Stuart Simms Welcomes Challenge
Neither The Sun's April 25 editorial nor the extensive April 26 Perspective commentary fully comprehends the scope of the problems raised when law enforcement officers misstate facts in affidavits.
Instead, in the flippant Perspective commentary of April 26 the writer leaps to the conclusion that I am not independent and have violated my oath and sworn duty and have not acted without partiality or prejudice. In other respects, the article is a monument of mitigation characterizing the actions of the officers as a "legal misadventure" based on a shabby comparison to other cases and a pithy legal opinion poll commissioned by the writer.
The use of an affidavit to meet requirements of the Fourth Amendment of the Constitution is an activity which requires scrutiny. When nearly an entire police squad misstates an integral aspect of facts in affidavits, it is not a "misadventure" but is a grave concern. It is a concern which has collateral consequences far beyond the three illustrations cited by the writer.
Whether or not the writer is precluded from recognizing that perspective, because of his internship with police department units, is not clear. However, the issue in these matters was not what another public official's opinion was, not whose residences were raided but an apparently continuing abuse of process which will have significant consequences on present and future cases. The judgment as to whether to prosecute and what to prosecute is based upon fact and law and not on gross assumptions about associations.
Finally, the April 26 article indicates that ultimately the voters can express their thoughts concerning my actions on this and any other issue. As a prosecutor for 12 years, as the current president of the Maryland State's Attorneys' Association, as the developer of new services for homicide victims and a narcotics forfeiture unit, as a lecturer for the National District Attorneys' Association and as a community participant who reaches out to neighborhood groups almost daily, I welcome the challenge.
Stuart O. Simms
The writer is the state's attorney for Baltimore City.
The April 25 issue of The Sun included an article describing some of the sophisticated equipment that Westinghouse is developing to help fight crime. This equipment should be of great value in the fight against drugs and crime in general.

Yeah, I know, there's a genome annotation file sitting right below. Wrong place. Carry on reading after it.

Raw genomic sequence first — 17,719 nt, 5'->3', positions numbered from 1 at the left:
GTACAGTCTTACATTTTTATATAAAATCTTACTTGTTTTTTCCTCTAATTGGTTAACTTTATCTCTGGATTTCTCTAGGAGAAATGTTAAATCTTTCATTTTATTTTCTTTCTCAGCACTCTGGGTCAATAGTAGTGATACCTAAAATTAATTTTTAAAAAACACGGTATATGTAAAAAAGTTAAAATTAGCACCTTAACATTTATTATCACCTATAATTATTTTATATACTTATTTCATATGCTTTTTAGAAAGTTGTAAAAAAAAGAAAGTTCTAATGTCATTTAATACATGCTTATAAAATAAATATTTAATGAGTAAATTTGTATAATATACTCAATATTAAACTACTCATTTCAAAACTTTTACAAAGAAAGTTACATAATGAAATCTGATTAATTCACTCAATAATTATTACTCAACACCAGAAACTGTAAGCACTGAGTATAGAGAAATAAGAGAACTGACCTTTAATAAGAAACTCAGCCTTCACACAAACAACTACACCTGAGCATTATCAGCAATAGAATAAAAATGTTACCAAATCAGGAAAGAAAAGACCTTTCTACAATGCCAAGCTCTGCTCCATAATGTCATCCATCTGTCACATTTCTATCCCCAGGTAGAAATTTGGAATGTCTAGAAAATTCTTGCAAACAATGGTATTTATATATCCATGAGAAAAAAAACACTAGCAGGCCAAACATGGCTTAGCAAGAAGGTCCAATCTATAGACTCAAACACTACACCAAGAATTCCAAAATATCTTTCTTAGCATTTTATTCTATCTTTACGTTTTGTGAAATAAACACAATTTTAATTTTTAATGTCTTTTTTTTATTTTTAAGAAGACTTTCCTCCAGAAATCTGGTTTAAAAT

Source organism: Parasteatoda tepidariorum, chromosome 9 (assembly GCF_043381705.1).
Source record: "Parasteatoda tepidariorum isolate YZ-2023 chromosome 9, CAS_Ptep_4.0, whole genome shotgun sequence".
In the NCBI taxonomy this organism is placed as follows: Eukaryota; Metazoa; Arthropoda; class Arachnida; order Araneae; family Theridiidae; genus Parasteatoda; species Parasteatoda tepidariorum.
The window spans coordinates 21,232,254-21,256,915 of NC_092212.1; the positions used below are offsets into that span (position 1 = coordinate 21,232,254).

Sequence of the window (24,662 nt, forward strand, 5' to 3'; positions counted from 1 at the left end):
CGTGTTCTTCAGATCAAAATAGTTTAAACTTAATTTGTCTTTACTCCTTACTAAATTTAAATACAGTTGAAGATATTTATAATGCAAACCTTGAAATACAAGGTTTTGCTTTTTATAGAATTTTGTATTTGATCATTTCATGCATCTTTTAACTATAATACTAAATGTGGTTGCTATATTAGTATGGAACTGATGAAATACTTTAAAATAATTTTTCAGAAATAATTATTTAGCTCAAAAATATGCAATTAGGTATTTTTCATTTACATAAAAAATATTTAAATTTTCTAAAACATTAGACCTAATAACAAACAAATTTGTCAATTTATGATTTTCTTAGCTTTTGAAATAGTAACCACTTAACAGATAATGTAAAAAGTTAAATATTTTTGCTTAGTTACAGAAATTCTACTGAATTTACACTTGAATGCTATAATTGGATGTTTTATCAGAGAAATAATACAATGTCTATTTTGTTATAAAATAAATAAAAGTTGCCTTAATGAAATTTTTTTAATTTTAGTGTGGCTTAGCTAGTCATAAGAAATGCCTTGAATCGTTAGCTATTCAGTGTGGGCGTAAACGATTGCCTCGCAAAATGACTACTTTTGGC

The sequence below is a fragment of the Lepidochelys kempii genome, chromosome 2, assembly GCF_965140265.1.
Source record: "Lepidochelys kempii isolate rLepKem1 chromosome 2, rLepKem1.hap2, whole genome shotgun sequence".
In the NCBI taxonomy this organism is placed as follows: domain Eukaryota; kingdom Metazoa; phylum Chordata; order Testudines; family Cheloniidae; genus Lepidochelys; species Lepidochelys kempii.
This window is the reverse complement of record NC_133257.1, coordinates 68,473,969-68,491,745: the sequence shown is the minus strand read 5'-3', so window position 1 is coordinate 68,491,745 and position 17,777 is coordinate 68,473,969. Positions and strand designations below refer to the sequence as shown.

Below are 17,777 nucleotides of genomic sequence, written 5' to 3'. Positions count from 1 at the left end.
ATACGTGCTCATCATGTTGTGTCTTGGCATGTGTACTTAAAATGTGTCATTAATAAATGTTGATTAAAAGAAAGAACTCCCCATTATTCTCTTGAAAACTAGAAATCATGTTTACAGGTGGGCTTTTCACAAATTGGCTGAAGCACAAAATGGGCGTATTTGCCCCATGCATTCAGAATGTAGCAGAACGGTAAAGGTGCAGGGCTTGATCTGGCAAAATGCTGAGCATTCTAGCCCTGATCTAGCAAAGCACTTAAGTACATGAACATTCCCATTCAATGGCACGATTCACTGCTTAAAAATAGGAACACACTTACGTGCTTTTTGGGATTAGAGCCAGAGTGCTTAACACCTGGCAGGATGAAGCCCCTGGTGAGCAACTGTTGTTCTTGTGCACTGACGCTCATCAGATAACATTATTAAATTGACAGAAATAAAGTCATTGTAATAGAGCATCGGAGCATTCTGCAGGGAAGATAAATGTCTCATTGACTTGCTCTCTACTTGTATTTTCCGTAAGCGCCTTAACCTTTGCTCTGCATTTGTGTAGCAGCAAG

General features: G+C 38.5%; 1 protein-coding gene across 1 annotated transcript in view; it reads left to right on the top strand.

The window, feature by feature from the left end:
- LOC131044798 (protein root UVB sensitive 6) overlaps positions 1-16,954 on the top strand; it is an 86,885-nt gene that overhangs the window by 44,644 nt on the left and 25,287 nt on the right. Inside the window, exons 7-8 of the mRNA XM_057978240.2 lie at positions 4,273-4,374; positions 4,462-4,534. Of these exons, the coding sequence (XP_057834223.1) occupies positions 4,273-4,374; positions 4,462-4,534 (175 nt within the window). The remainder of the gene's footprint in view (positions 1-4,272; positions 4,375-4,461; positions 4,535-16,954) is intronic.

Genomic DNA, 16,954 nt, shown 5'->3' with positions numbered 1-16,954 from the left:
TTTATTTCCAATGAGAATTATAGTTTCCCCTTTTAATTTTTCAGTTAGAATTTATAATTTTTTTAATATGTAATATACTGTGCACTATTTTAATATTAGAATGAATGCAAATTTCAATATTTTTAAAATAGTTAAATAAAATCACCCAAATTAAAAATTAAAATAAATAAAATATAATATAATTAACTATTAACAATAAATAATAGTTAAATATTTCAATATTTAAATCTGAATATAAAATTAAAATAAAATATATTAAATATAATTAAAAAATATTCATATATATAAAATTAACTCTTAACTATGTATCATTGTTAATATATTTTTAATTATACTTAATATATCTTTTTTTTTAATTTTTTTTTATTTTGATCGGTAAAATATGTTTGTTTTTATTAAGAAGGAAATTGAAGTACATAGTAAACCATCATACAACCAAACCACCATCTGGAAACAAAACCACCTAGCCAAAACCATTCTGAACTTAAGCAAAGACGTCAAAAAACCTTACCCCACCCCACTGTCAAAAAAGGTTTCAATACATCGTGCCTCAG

In this article, Richard A. Linder, president of the Westinghouse Defense Center, is quoted as asking, "What would happen on [Interstate] 95 at night if people knew that everything was being recorded in real time and being transmitted to a control center?"
As a taxpayer, I wonder what would happen if everything that went on in a defense contractor's facility was recorded in real time and sent to a control center. Do you think that defense costs might drop?
William F. List
I have been teaching in the Baltimore City public schools for more than 31 years. When I read the article in the People section of The Sun April 26, one sentence leaped off the page at me: "It also means the schools are setting high standards of achievement and holding themselves -- rather than the children -- responsible for meeting them."
During my first 15 or so years of teaching in Baltimore, the student, the teacher and the parents formed a team, and this team shared responsibility for the child's education.
I hope I can remain a teacher in Baltimore long enough to see this team process return to education.
Richard L. Shoemaker 3d
The way state toll booth employees treat travelers is an embarrassment to our state.
I am a commuter who passes through the toll booths a dozen times a week. I can't begin to count the number of times that I've been greeted by nothing more that a blank stare. Maybe people who are unable to deal with the public should have positions elsewhere.
On one occasion I was returning from an out-of-state trip during which I passed through several toll booths in other states. Each time I was greeted with a warm, welcoming smile. I finally made it back home to Maryland, only to be treated rudely by one of our unfriendly toll booth employees. What a disappointment this was after encountering so many friendly people in other states.
We must not allow this kind of representation of the people of our state to continue.
Denise M. Scott
Out Of Sight, Mind
Reading about the deadly explosions in the sewers of Guadalajara and the devastating leaks in the Chicago River tunnel system costing hundreds of millions of dollars brings home a critical point. Such catastrophes could happen anywhere in this country and particularly in our older cities where buried water and sewer lines already leak, some of them badly.